VoiceThread is a collaborative program that allows users to upload documents, images, video and music (VoiceThread, 2009). It permits users from all around the world to leave comments to your work via five different options, voice using a microphone or telephone, text, audio or video (VoiceThread, 2009). I found this program inviting with its professional appearance and simple guided steps. I enjoyed listening to others and wanted to create my own. I uploaded four images that I had already saved to my computer under, “Bubbles”. It was so quick to upload, then I posted a voice comment on the picture, using another computer as mine does not have a microphone and played a couple of sound clips that were gentle and suitable for this picture like chimes, and bubbles popping. I also included a text comment to a couple pictures to described what they were about.
Have a look at My Voice Thread.
VoiceThread is a great tool that can be used effectively in the classroom for students to work collaboratively on an assessment piece or for teacher directed purposes such as displaying a presentation to the class using the interactive whiteboard.
As my prep students are currently going to begin a unit investigating different environments, I thought i could use VoiceThread to display a variety of animals such as penguins, elephants, koala, kangaroo, dolphins, cow and chicken and together we could record the sounds that these animals make and a description of their size and appearance (with assistance from the teachers aide students could work in pairs making the sounds and descriptions for the correct animal, sounding out the animals names and checking how many sounds they got right, also the teacher can question them on where they think this animal might live and type on the appropriate image). I would then search for images of these environments and create a new presentation embedding the previous one and the students as a group would need to say which animals live in the correct environment. This could then lead us into the beginning of our unit of exploring different environments.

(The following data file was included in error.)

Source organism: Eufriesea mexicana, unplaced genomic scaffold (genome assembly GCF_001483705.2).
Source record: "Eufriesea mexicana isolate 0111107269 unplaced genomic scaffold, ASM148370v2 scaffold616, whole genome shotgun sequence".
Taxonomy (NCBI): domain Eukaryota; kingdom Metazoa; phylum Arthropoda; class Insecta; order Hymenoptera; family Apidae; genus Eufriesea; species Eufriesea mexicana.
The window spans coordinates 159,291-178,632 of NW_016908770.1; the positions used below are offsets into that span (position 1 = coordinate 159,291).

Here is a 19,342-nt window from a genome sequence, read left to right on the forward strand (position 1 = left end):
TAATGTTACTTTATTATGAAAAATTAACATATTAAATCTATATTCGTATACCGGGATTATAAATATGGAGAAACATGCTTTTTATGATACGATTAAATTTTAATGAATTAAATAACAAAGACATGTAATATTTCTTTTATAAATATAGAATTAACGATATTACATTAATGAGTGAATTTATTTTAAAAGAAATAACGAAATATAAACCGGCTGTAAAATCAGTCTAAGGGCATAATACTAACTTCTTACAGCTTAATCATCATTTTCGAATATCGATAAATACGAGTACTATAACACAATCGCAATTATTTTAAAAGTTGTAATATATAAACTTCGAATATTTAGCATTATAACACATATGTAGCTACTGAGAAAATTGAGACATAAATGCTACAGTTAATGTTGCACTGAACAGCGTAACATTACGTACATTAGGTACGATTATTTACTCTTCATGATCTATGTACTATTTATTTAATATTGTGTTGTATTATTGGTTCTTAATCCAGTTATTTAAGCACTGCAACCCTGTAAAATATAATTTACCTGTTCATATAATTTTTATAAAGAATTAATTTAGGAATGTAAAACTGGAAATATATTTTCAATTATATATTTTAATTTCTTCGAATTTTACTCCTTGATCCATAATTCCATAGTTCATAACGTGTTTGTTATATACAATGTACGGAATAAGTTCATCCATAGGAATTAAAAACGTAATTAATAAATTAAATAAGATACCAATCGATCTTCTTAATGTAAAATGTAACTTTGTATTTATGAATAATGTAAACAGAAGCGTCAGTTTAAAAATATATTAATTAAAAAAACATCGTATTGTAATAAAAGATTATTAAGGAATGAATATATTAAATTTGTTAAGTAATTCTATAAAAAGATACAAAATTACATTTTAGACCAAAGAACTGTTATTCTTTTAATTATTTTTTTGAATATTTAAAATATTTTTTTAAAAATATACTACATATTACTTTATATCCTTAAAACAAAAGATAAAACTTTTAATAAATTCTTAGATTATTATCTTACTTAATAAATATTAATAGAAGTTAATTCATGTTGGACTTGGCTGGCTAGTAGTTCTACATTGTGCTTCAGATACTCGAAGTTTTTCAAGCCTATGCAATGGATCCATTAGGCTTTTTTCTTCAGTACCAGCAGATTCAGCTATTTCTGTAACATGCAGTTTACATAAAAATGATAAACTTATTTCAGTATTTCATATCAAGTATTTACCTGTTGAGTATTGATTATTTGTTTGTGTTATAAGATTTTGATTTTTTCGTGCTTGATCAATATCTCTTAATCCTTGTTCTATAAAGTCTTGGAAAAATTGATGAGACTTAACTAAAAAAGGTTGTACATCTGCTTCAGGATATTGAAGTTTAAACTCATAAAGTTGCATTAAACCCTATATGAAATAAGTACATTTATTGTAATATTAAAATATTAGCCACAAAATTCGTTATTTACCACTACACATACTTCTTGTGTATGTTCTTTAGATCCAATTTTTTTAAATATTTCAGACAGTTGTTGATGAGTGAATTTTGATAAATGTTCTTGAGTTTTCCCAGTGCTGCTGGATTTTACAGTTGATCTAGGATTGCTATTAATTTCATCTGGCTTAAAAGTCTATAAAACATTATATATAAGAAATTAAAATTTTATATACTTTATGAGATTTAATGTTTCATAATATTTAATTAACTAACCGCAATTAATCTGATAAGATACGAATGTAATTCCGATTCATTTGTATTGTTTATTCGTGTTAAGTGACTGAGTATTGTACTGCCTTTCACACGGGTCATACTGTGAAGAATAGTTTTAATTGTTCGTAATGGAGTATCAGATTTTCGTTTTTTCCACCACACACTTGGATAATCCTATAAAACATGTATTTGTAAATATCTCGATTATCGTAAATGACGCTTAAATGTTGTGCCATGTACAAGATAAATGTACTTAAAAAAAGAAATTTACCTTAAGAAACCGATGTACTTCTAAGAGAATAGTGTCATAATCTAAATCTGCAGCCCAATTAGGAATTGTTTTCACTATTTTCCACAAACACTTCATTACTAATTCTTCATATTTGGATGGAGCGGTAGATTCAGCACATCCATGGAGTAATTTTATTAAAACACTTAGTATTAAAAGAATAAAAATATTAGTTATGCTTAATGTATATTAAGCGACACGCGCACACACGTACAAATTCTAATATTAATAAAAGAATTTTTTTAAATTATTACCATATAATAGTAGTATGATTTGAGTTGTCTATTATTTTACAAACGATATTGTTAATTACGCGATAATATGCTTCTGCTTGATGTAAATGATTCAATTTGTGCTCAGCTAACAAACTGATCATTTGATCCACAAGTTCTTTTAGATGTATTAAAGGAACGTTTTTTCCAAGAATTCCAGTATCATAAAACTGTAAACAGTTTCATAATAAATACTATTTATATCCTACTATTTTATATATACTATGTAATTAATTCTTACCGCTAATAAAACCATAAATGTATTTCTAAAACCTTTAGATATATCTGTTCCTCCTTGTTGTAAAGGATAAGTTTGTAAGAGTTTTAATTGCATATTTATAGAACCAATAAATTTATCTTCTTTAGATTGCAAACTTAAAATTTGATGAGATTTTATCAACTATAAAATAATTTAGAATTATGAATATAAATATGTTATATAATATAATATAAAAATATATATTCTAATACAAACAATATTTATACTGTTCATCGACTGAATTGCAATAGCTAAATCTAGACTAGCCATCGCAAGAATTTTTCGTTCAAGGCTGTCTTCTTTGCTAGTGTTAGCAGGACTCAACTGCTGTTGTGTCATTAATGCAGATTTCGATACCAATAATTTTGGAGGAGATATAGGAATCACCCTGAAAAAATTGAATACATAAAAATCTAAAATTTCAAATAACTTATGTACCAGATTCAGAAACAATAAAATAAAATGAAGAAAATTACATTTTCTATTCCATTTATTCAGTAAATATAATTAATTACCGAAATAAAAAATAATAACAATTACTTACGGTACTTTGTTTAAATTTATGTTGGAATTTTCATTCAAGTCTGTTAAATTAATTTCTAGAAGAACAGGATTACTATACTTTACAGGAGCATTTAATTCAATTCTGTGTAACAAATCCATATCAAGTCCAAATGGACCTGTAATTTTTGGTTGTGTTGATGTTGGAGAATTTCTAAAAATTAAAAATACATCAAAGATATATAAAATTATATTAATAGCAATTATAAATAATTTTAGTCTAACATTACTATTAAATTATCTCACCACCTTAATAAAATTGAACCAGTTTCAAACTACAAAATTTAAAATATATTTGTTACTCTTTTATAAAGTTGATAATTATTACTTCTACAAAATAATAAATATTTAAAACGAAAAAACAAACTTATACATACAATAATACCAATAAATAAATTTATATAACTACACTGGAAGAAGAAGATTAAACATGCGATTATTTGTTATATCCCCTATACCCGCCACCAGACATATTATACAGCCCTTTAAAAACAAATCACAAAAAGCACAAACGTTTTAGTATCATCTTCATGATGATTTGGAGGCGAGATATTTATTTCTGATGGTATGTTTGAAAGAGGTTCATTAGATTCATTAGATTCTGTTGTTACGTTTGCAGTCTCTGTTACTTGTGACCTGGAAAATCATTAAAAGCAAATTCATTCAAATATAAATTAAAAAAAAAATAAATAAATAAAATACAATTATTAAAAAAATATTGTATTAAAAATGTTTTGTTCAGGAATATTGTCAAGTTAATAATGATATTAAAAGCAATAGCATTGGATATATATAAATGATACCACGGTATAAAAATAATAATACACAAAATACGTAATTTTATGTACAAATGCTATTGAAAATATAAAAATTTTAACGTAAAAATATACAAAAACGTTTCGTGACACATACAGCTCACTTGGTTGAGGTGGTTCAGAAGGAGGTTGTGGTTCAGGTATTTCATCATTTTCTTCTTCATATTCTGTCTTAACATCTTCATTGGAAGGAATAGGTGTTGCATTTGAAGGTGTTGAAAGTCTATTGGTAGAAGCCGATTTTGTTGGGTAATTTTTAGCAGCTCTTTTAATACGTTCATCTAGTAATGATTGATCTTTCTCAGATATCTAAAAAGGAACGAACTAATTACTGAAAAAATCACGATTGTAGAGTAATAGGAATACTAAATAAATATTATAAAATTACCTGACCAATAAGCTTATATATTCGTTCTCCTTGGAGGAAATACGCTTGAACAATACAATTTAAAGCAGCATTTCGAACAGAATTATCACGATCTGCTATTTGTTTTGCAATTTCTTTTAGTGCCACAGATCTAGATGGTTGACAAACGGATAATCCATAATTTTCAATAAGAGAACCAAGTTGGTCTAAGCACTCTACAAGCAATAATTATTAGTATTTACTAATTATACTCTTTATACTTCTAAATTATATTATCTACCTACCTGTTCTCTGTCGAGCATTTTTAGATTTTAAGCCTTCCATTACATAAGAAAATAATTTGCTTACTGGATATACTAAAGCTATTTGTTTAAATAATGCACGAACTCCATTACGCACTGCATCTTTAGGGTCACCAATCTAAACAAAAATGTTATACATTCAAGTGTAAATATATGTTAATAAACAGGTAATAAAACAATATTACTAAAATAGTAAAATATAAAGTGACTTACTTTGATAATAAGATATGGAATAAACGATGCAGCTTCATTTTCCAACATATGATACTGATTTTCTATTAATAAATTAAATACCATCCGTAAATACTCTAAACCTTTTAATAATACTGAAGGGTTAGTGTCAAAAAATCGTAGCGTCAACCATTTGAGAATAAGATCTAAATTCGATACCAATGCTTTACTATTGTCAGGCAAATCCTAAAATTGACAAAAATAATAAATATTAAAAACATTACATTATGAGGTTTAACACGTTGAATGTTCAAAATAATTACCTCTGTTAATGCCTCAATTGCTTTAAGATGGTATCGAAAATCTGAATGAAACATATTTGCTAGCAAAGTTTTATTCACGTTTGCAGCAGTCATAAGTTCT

Kearsley & Shneiderman’s (1999) Engagement theory aligns well with my example above as students are working in a group context through brainstorming and sharing their work with the outside world. The learning is a purposeful, creative experience that allows students not only to develop their writing skills but to express how they interpret a particular image.
The only problem with this tool is the amount of time it takes to load in an EQ school because of the slow bandwidth speed. Therefore you could try and upload your presentation prior to the learning experience. Also all Internet safety must be followed as normal as this site can have inappropriate comments displayed when your presentation has finished.
Overall I think that this is another great tool that engages learners of the twenty first century and can easily be embedded within learning experiences in a variety of ways.
Until next time,
Kearsley, G. & Shneiderman, B. (1999). Engagement Theory: A framework for technology-based teaching and learning. Retrieved August 18, 2009, from http://home.sprynet.com/%7Egkearsley/engage.htm
VoiceThread. (2009). VoiceThread. Retrieved August 19, 2009 from http://voicethread.com/?#home.b409